The are various opinion whether entrepreneurs are more or less risk-averse than the general population. The commonly held belief is that they are less so, but the contrary opinion exists as well. There's even one small survey in the UK that seems to back up this view.

Is there more empirical research in this respect?

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    $\begingroup$ The question is a valid one but the link to the survey is a poor reference. You are not linking to a statistical description of the survey, you are linking to a news piece. The piece does try to link to the survey but their link is dead. What they do quote from the survey makes their interpretation a strange one: "52% described themselves as having one of three risk-averse character traits--wary, prudent, or deliberate." These are fairly normal traits, I would not associate any of them with extreme risk aversion. $\endgroup$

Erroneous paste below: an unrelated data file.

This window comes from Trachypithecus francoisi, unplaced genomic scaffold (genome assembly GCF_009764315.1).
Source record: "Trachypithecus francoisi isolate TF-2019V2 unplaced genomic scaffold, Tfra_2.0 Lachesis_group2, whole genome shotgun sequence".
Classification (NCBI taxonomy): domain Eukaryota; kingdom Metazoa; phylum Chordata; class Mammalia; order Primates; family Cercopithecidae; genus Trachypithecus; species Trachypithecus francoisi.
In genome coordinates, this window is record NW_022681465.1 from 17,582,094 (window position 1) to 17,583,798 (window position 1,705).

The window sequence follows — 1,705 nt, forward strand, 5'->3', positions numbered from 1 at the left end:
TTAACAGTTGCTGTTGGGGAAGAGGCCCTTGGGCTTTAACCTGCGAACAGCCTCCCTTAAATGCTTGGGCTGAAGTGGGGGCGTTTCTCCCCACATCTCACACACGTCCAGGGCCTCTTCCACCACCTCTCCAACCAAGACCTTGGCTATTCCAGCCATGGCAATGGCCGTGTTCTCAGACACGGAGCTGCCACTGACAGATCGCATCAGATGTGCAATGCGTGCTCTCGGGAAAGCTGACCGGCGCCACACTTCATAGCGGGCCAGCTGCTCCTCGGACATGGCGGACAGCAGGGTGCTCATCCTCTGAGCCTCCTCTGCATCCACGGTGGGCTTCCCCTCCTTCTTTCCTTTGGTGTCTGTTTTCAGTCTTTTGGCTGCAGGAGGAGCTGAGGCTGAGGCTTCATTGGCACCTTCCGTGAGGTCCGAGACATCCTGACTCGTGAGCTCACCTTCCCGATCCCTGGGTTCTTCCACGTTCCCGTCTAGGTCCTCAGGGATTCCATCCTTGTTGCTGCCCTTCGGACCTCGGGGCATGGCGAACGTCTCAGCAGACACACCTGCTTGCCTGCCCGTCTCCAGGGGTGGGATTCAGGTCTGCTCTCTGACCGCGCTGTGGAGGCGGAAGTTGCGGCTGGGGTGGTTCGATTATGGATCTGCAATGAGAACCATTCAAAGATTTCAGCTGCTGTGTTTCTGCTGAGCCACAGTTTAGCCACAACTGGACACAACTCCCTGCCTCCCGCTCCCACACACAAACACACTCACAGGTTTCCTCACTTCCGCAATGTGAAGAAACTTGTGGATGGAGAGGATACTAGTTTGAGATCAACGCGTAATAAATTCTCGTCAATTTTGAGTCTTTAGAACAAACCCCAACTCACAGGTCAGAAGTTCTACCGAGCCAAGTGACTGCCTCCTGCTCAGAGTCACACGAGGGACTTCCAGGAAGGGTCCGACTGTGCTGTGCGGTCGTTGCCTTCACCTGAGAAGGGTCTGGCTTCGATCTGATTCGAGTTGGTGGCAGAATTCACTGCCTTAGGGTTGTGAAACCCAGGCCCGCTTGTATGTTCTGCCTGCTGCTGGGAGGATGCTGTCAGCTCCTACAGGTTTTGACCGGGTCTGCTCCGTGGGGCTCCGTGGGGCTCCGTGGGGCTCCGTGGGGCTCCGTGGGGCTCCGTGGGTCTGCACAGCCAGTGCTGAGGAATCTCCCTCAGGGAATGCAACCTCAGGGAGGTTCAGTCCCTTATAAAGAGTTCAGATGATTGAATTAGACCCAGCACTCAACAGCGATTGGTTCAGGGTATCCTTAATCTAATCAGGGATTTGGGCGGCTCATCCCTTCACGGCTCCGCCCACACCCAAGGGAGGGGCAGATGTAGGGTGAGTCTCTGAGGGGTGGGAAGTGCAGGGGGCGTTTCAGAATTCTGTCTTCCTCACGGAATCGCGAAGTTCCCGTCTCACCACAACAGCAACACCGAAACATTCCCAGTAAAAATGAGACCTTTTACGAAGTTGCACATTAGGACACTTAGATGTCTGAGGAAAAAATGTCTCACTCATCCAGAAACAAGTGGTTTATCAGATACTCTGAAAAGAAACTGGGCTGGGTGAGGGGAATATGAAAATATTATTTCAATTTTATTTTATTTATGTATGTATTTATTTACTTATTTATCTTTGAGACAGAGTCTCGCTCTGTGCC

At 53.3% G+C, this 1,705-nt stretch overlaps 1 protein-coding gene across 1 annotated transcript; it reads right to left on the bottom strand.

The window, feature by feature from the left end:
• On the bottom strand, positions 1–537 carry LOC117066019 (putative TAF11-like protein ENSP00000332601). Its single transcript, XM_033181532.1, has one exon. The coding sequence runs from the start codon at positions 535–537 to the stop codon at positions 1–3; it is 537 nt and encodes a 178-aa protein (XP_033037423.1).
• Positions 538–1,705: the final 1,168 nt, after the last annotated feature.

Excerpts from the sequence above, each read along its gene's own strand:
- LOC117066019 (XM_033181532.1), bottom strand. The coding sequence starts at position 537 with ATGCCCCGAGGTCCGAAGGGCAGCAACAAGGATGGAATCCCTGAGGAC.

– Giskard
    Dec 28, 2017 at 9:53

1 Answer 1


Interestingly—and much in contrast to recent research—our data supports the conventional wisdom that persons with a higher inclination towards risk have a significantly higher probability of becoming entrepreneurs. However, sensitivity analysis reveals that this result holds only for those individuals who were previously employed. For previously unemployed or inactive persons, we find no significant influence of risk attitudes, indicating that other variables drive their decision towards self-employment.

Caliendo et al. (2009)

The Conclusions section of the paper lists several other research papers with slightly different conclusions, you may also want to read those.


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